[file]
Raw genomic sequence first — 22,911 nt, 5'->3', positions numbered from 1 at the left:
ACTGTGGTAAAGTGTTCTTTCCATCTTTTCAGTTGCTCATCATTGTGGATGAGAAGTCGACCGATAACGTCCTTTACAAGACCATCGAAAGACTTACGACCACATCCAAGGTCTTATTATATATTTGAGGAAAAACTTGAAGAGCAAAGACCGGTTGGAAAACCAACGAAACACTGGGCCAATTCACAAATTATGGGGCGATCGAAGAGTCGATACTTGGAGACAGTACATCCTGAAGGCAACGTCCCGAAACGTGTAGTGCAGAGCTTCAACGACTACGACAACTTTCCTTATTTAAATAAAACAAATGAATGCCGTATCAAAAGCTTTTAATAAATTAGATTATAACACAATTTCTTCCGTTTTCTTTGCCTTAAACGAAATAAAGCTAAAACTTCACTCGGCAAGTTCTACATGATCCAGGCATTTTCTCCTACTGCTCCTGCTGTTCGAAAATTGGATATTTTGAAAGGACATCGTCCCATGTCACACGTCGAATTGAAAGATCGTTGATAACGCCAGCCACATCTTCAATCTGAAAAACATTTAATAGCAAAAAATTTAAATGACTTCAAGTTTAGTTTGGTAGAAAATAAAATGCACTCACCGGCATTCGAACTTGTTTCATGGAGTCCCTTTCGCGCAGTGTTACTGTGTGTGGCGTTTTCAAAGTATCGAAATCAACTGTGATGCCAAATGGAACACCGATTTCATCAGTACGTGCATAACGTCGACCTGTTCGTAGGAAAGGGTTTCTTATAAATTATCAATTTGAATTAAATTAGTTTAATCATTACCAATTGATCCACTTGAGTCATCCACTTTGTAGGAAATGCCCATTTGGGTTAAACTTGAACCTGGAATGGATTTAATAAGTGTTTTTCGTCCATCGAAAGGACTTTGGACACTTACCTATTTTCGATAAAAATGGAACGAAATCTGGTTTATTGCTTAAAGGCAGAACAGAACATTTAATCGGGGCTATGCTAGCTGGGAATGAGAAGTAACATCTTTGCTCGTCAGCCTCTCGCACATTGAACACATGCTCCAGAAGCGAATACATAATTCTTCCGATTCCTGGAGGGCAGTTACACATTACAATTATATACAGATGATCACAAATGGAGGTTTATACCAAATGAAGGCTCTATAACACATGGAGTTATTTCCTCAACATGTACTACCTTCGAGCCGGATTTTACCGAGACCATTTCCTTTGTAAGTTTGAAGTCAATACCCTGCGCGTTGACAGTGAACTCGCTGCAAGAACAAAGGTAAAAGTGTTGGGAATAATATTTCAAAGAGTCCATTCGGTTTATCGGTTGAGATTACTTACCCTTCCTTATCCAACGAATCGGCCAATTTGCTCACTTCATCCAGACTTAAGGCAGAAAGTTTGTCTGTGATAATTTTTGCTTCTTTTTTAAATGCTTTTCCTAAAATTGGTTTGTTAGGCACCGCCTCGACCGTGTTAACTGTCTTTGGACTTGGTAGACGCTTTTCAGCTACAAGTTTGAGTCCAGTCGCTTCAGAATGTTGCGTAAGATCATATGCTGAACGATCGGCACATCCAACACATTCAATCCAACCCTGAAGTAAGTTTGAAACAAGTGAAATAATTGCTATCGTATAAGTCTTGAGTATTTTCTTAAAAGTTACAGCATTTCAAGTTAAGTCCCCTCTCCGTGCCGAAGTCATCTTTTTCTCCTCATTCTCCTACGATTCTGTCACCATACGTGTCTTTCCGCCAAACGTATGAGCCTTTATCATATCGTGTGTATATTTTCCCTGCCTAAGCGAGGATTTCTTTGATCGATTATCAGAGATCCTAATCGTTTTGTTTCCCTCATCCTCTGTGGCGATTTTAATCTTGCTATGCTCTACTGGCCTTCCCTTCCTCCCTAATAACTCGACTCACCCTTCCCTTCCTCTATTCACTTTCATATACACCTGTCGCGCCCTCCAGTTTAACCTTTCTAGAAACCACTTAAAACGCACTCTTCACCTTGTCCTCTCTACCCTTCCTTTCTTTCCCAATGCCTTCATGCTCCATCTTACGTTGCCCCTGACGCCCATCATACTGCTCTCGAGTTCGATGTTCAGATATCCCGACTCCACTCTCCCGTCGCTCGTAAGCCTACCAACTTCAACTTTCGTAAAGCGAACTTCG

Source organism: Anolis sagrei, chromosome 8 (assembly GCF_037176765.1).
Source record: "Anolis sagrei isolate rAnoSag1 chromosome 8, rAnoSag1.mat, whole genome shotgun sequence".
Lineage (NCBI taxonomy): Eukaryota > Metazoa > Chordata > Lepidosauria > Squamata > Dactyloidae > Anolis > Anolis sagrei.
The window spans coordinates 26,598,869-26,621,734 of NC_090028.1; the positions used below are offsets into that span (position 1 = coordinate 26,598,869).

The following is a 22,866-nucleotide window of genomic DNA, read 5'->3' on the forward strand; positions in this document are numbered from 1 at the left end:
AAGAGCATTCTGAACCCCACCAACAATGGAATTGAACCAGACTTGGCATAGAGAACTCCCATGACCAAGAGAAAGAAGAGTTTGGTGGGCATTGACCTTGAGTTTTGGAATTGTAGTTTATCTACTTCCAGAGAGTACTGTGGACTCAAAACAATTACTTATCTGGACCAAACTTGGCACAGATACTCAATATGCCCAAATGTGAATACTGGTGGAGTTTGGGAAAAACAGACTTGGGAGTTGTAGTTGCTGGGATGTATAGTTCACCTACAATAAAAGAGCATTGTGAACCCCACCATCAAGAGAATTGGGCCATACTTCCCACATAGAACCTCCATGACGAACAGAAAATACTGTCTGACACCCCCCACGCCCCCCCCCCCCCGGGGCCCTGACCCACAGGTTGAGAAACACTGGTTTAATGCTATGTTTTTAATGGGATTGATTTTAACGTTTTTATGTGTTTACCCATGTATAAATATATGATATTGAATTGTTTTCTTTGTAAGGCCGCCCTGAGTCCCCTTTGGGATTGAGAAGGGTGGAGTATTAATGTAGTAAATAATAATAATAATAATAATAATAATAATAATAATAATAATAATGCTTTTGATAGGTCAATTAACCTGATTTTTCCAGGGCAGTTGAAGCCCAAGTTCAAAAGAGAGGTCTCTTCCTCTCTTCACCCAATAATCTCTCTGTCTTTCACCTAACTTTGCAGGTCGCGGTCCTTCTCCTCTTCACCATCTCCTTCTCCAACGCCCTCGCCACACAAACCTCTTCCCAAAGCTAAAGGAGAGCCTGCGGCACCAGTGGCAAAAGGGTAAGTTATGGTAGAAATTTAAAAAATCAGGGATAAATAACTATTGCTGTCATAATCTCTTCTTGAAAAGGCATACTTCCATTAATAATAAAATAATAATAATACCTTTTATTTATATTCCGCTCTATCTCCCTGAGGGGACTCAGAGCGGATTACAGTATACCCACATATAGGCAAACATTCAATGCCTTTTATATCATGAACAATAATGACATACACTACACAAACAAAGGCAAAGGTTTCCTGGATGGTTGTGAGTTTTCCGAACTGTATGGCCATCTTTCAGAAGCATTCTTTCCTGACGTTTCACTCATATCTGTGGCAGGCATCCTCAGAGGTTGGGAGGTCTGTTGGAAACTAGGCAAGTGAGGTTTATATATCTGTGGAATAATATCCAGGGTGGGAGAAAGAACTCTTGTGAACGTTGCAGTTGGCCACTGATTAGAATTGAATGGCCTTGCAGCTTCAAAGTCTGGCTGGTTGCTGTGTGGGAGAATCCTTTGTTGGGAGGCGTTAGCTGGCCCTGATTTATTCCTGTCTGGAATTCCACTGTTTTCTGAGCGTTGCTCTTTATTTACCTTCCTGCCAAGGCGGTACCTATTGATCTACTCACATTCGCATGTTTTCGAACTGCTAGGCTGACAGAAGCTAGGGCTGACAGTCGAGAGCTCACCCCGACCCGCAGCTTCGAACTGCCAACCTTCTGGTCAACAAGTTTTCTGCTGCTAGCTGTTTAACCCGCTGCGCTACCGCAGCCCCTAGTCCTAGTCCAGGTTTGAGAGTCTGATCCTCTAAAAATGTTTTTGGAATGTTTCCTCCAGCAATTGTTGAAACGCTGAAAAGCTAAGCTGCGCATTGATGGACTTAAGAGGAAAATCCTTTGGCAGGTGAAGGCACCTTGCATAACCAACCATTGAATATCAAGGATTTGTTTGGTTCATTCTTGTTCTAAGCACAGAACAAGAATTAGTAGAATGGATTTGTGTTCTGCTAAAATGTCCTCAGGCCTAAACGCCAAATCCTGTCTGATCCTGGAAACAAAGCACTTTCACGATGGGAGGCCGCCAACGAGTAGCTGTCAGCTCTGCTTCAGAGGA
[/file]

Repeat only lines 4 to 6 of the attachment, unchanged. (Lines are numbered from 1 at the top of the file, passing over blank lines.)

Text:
Source record: "Anolis sagrei isolate rAnoSag1 chromosome 8, rAnoSag1.mat, whole genome shotgun sequence".
Lineage (NCBI taxonomy): Eukaryota > Metazoa > Chordata > Lepidosauria > Squamata > Dactyloidae > Anolis > Anolis sagrei.
The window spans coordinates 26,598,869-26,621,734 of NC_090028.1; the positions used below are offsets into that span (position 1 = coordinate 26,598,869).